Do pages in Canvas need to be adapted for accessibility? Is the answer different depending on who accesses the pages?
Since Canvas is considered a website, all public content (i.e. content accessible without logging in) is to be accessibility-adapted. Because Canvas was made public prior to September 2019 at Lund University, login-protected content does not need to be accessibility-adapted. However, if Canvas were to undergo "a comprehensive review", then even the login-protected content would need to be adapted.
Do other systems that I use in my teaching need to be accessibility-adapted?
If the system was made public after 23 September 2019 or if it does not require login, then its contents must be accessibility-adapted pursuant to the DOS law.
Do documents that I upload to my Canvas course need to be accessibility-adapted? Is the answer different depending on who accesses the pages?
Yes, documents on public web pages must be accessibility-adapted, although this is not required for login-protected documents. However, it is advisable to adapt the documents for other reasons as well, such as avoiding discrimination (see the Discrimination Act).
Do videos from Studio in my courses in Canvas need to be subtitled?
Yes, videos on public web pages must be accessibility-adapted, although this is not required for login-protected videos. However, it is advisable to subtitle videos for other reasons as well, such as avoiding discrimination (see the Discrimination Act) and because many users choose to watch videos with audio off.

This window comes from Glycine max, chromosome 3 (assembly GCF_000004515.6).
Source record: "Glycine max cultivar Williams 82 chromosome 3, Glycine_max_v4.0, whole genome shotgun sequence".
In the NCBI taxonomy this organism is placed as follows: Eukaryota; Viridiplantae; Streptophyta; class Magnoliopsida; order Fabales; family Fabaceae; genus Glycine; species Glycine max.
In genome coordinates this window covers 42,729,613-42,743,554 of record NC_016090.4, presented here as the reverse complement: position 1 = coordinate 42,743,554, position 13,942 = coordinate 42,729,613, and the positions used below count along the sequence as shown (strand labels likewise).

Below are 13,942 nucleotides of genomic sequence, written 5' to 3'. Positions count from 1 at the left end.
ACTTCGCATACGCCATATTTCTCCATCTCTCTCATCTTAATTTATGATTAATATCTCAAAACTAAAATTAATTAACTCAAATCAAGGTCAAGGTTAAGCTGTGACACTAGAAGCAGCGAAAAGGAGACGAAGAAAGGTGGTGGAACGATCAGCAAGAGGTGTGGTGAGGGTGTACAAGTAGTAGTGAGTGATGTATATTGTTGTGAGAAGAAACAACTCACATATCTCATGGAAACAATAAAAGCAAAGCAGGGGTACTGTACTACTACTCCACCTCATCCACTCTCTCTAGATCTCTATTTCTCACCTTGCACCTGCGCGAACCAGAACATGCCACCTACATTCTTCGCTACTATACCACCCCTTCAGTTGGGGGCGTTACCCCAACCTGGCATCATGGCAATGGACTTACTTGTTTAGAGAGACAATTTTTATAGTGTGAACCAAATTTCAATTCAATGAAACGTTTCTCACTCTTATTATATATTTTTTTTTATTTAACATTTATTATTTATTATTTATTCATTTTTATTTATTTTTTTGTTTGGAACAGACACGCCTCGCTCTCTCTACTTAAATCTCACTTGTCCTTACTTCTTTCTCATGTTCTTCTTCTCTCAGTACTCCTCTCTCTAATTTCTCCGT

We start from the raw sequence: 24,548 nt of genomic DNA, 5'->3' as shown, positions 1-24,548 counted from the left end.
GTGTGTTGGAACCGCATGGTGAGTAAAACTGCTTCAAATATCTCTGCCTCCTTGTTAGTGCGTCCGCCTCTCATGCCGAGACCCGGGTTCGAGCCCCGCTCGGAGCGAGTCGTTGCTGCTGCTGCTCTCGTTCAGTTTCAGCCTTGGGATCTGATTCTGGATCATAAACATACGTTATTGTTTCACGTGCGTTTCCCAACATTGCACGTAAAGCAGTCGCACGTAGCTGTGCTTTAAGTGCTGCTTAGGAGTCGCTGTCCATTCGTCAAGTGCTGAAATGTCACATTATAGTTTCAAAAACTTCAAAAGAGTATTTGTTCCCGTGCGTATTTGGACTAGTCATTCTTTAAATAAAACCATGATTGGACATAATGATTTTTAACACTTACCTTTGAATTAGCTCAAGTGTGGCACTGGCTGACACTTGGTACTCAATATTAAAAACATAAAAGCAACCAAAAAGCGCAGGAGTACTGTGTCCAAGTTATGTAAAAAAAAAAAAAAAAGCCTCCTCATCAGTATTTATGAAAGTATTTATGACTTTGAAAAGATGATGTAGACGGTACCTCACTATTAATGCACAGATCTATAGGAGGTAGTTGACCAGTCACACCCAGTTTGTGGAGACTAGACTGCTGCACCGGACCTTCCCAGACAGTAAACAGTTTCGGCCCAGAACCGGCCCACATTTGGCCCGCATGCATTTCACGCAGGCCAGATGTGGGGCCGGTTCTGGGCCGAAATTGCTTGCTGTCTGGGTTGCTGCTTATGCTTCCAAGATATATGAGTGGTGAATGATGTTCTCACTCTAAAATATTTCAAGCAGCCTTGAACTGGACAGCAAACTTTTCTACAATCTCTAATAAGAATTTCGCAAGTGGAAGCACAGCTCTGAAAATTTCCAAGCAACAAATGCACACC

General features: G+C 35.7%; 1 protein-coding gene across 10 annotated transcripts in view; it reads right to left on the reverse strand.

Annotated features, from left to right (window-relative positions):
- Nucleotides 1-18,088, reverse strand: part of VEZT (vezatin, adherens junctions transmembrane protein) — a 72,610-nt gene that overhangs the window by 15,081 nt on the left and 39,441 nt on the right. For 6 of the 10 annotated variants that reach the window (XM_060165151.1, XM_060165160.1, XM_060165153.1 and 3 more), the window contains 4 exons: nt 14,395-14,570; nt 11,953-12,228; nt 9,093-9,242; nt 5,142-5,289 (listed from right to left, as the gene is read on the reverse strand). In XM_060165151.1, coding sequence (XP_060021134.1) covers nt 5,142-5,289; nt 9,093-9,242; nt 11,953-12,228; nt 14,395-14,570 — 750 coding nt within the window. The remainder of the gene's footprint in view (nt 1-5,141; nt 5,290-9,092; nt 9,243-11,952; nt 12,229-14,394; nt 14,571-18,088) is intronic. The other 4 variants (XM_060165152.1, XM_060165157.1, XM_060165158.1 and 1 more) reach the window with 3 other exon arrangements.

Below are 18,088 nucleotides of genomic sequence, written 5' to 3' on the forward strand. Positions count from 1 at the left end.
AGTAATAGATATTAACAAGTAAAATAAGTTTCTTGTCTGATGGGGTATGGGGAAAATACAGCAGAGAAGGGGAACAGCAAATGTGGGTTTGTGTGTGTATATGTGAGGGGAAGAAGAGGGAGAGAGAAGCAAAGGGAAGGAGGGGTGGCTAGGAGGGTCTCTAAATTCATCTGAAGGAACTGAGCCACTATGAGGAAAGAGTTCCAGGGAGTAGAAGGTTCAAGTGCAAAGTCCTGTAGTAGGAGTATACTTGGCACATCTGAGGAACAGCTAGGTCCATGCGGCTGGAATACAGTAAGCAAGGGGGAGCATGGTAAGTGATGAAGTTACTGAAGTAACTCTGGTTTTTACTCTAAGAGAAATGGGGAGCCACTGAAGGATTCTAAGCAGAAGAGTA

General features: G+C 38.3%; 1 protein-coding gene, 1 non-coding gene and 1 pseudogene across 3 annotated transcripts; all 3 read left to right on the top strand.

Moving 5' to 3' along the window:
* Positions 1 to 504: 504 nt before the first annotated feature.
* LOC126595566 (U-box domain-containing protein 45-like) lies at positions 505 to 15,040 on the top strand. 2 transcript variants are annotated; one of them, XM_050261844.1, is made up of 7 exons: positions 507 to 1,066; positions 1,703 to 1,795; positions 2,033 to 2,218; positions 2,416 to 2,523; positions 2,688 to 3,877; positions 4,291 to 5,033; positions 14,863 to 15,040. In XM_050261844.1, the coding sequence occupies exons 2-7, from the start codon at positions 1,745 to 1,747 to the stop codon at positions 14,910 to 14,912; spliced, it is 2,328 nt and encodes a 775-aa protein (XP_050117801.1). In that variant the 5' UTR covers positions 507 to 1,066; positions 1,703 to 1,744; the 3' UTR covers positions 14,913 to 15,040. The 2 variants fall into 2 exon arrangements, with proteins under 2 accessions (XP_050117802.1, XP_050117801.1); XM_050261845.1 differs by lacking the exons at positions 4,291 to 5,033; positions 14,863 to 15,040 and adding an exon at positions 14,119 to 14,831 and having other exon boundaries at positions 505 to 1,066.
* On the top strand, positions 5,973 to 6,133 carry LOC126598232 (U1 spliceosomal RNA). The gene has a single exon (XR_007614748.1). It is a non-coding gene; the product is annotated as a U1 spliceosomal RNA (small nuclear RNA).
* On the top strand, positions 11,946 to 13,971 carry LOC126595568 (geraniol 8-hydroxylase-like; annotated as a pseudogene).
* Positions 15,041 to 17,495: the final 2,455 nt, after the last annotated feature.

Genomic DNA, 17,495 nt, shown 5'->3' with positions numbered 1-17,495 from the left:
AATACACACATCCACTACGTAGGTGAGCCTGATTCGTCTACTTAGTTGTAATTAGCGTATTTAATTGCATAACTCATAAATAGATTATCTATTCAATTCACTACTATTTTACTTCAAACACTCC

Do videos from YouTube in my courses in Canvas need to be subtitled?
If you own the videos and they can be accessed by the general public via YouTube, they need to have subtitles. If the videos are owned by someone else, and have content that you cannot affect, they are not required to have subtitles.
Do I need to subtitle my video even if I am only leaving it on Canvas for two weeks?
Since content that can only be accessed by logged-in users is not covered by the Act, it does not need to be subtitled. But it is advisable to subtitle videos for other reasons as well, such as avoiding discrimination (see the Discrimination Act) and because many users choose to watch videos with audio off.
I use images to explain complex parts of my subject. What do I do about alternative text when I am using an image precisely because it is difficult to explain the concept in text?
Some images become so complex that the alt-text cannot render everything shown in the image. In that case, the same information as that displayed visually in the image must be made accessible in the form of text in some other way. That could be through the addition of a table with the same data as that shown in a diagram, or an extended text description on a separate page reached via a link from the image page.
When I create documents, I do it in LaTex; it is difficult to make them into tagged files. Do I have to redo all my material now?
Here is information on LaTex and tags: